I would be grateful for all or as little as you'd like to share about it as this was the first time I had ever heard of using one for this type of application (or even knew they existed) and I've read *tons* on lamp-work ventilation over the years.
Either way, thanks much for the information you already provided.
Cheers!
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  #7  
Old 2019-03-08, 1:24pm
AngelaS AngelaS is offline
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FWIW, here's a study that was done to test how well the extractor works. https://www.sentryair.com/specs/Hexa...ril19_2007.pdf
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Old 2019-03-08, 1:25pm
AngelaS AngelaS is offline
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Quote:
Originally Posted by Larysa View Post
I have seen similar in studio here
https://www.sentryair.com/blog/art-m...me-extraction/
They must be expensive. Saving on heating ?
Ya, that's what I'm afraid of but maybe I can find a used one for sale. I'll let you know what I find out as I requested a quote from the company Sentry.
Cheers!
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  #9  
Old 2019-03-09, 8:30am
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Angela,
It is expensive, she also bought a pack of filters with it that should last very long.
But it should be good for saving on heat. Please share what you find out.
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  #10  
Old 2019-03-17, 6:29pm
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I've been using the extractor for the past 3 months...LOVE IT! A bit pricey, but not freezing in the winter, and I won't roast in the summer!
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  #11  
Old 2019-03-21, 6:50am
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Rudy, thank you for letting us know that you like it !
I am considering it for later.
Is it noisy ?
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Old 2019-03-21, 2:33pm
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Thanks Rudy for your input, sounds heavenly. Good question Larysa, I'd like to know if it's quiet too.

As requested the price quote I received for the Sentry model suggested for lampworking costs approximently $3300, plus $300 for filters. This does not include shipping.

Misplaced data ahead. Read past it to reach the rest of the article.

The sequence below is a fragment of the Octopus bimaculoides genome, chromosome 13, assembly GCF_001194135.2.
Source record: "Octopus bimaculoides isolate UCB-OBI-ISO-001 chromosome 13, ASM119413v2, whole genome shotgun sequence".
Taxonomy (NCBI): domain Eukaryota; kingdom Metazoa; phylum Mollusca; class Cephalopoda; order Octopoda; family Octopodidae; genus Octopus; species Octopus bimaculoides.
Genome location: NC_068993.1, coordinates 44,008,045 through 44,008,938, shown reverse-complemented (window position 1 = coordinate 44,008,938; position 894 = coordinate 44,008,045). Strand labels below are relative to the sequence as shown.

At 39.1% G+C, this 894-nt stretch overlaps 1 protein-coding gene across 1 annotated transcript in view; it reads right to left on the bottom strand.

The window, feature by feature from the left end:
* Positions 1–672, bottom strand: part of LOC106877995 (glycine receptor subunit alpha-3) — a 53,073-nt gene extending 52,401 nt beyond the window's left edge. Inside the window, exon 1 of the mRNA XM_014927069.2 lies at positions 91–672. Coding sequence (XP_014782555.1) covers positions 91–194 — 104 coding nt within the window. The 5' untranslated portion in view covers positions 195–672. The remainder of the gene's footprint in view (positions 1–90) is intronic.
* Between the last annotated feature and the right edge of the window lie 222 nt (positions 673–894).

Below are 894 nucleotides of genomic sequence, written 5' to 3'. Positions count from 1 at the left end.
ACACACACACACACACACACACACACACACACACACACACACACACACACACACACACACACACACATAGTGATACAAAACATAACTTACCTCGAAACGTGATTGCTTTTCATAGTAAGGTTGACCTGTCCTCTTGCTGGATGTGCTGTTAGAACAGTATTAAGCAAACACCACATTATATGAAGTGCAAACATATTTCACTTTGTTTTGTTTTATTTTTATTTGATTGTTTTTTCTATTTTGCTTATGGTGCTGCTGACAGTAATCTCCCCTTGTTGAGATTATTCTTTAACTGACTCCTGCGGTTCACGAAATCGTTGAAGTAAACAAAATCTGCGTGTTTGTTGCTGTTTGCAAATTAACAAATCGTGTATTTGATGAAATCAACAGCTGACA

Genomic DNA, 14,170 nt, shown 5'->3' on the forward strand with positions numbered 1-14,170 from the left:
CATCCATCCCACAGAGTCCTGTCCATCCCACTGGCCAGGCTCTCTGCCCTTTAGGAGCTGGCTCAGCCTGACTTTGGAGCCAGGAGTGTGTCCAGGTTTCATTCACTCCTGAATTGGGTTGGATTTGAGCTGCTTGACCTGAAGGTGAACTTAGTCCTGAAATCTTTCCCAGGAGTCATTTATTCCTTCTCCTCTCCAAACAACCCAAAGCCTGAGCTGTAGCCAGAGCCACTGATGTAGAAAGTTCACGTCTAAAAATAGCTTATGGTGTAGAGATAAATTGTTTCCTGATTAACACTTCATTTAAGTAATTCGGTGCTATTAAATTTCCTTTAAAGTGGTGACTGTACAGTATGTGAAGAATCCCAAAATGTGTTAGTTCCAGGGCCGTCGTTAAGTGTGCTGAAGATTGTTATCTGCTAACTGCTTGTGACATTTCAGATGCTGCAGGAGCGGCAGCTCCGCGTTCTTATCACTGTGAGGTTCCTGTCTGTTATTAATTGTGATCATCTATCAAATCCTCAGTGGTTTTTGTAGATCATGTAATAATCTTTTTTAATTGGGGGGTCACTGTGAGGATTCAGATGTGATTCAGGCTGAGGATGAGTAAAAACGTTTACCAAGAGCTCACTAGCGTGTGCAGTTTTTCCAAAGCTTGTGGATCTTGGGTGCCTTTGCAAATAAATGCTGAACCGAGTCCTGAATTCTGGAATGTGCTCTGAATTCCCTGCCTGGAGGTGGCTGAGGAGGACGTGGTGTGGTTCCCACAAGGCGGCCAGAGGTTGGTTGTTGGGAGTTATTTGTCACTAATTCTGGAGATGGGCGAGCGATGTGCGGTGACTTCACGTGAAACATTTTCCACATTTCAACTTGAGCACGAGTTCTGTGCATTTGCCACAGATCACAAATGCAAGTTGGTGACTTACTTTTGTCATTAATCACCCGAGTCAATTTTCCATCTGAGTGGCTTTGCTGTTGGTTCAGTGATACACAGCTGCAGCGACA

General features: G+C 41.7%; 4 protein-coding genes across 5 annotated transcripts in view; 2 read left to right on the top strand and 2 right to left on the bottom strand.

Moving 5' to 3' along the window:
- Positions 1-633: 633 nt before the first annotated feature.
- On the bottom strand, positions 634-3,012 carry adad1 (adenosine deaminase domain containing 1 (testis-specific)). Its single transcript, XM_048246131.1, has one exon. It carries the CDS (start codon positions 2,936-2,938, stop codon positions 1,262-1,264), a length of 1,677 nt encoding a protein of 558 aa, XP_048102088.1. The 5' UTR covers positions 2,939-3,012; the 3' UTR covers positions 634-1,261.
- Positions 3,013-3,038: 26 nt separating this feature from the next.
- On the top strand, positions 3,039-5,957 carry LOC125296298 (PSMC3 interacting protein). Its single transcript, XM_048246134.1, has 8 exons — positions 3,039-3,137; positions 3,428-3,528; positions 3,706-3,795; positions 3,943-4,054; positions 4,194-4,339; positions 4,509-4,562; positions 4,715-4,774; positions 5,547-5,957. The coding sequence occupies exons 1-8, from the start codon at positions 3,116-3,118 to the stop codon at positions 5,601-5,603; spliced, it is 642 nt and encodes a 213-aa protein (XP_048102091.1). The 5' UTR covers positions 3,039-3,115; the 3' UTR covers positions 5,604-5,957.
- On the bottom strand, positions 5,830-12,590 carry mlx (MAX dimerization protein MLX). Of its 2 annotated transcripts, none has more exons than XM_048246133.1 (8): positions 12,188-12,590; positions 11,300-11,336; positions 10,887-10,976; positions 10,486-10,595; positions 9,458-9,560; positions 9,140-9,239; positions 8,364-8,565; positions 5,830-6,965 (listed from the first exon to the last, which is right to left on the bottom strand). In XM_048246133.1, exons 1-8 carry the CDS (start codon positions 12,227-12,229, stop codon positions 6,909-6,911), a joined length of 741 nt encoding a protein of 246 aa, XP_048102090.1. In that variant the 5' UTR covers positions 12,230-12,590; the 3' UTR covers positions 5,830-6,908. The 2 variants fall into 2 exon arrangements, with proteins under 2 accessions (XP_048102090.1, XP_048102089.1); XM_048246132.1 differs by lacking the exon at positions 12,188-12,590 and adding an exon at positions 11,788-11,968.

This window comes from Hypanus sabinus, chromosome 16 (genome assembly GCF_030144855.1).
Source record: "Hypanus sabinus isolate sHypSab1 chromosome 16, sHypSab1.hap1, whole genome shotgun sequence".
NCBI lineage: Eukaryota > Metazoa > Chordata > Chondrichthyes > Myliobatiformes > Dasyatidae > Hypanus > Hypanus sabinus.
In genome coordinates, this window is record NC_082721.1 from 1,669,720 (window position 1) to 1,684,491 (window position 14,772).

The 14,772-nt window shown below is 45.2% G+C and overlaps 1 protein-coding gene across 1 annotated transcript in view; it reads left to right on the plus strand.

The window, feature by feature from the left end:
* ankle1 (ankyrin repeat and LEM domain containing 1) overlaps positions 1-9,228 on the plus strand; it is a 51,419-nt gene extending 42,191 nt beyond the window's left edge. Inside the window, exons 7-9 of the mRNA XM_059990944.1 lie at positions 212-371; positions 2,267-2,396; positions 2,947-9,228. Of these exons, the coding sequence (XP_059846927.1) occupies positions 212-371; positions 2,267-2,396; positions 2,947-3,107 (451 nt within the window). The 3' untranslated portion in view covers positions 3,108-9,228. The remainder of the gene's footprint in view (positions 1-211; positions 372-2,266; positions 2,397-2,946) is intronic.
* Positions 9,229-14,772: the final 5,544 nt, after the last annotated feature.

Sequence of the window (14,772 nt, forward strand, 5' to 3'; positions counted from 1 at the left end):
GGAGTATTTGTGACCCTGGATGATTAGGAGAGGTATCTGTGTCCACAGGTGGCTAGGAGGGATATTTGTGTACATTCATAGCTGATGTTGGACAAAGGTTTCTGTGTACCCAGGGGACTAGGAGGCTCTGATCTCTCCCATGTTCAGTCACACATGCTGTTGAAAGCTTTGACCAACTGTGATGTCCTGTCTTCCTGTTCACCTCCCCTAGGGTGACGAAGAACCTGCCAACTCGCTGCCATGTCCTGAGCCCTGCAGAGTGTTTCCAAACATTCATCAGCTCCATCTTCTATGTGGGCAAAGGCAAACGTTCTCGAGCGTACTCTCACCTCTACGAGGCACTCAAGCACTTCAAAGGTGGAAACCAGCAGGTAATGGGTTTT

Ouch! But I still want one. Heh! Not that I'll be getting one anytime soon unless I can find a used one for sale.
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  #13  
Old 2019-03-21, 5:18pm
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Angela, it looks like the filters is the most important part. I hope they will get less expensive. My new furnace costed less.
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  #14  
Old 2019-03-23, 12:50am
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I just wonder what I am supposed to do with the filters once they are finished collecting hazardous metals out of the fumes from working colored glass.

Am I supposed to turn it over to a hazardous waste disposal place and how much is that going to cost?
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Last edited by Speedslug; 2019-03-24 at 12:13am.
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  #15  
Old 2019-03-23, 8:23am
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That should be in the manual. For now the price is too high anyway.
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  #16  
Old 2019-03-26, 6:45pm
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I was afraid it would be noisy, but compared to my old ventilation system, this baby is a dream. When working with enamel, I set it on high. Otherwise, moderate speed, and the noise level is low...in my opinion. I do love it!
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  #17  
Old 2019-03-29, 1:34am
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Sorry